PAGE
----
Which is why many will jump to the myopic view that the December appointment of Ancelotti, and indeed last week’s signings of two 29-year-olds in Allan and Rodriguez, is essentially the boy crying wolf again. Where’s the resale value, the five-year plan, the sense of ‘project’ about it all? Yet on opening weekend, admittedly as good a time as any to gulp down the Kool-Aid and shamelessly declare it’s your team’s year, Everton offered perhaps their biggest indication in years that the tide may finally be turning. The emperor didn’t decorate his new clothes with chevrons and a logo of an online car retailer, you know.
It’s a simplistic comparison, but it’s hard to fathom that it was only ten weeks ago when such a meek, feeble Everton suffered defeat by the same scoreline they won by today to this very team in this very stadium. On that chastening July evening, André Gomes was overrun by a Spurs side in third gear, Tom Davies offered as much beefed to the midfield as a wet paper bag, Gylfi Sigurdsson created more grievances for Gary Neville to air on commentary than chances for his team-mates. Between them, they attempted a meagre five tackles.
How the shoe was on the other foot here, though. The tenacious Allan, whose 263 tackles in the previous three Serie A seasons outdo everyone else in Italy’s top-flight, committed four more of his own. He and the third summer signing, the irrepressible Abdoulaye Doucouré, who crowned a stunning debut with a potentially goal-saving intervention on Lucas Moura, provided Everton with the oomph they so dearly lacked here in July. It should also not go unmentioned the extent to which they facilitated Gomes’ role; rather than working overtime and compensating for Davies’ or Sigurdsson’s faux pas, the Portuguese was far closer to his serene best.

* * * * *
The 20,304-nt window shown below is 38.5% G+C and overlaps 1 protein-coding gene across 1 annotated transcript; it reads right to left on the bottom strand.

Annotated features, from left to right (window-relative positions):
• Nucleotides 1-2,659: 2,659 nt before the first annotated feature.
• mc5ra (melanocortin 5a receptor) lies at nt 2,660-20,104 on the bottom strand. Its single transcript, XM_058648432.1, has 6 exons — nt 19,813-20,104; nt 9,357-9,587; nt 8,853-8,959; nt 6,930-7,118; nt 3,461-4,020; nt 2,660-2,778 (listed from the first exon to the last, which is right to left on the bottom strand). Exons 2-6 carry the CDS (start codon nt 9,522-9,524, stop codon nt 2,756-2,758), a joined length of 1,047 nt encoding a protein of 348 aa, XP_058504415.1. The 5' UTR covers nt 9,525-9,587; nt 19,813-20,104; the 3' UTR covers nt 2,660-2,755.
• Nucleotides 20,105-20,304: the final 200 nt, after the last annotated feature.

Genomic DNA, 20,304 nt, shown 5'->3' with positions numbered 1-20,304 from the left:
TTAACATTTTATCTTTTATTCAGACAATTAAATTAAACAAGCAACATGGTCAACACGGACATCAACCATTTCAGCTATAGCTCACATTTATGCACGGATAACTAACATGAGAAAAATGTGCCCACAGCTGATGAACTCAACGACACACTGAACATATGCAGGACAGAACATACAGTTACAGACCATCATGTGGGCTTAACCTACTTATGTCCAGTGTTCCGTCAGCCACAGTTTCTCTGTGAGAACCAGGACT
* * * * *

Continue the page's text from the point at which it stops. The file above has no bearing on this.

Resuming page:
And then there’s Rodriguez. Who, you hope, will see what’s left of a 29-year-old’s potential harnessed by a manager who has now signed him for a third time, and on this evidence will shine in an Everton so starved of creativity previously. From the moment he effortlessly sprayed an inch-perfect diagonal to the feet of Lucas Digne early on, to the nonchalant shimmying away from Ben Davies’ clutches, the Colombian was integral to all of Everton’s attacking prowess. He created five chances at Tottenham; a feat unmatched by a Premier League debutant since Alexis Sanchez in 2014, and by any player in white or royal blue today. And four interceptions to boot, as well.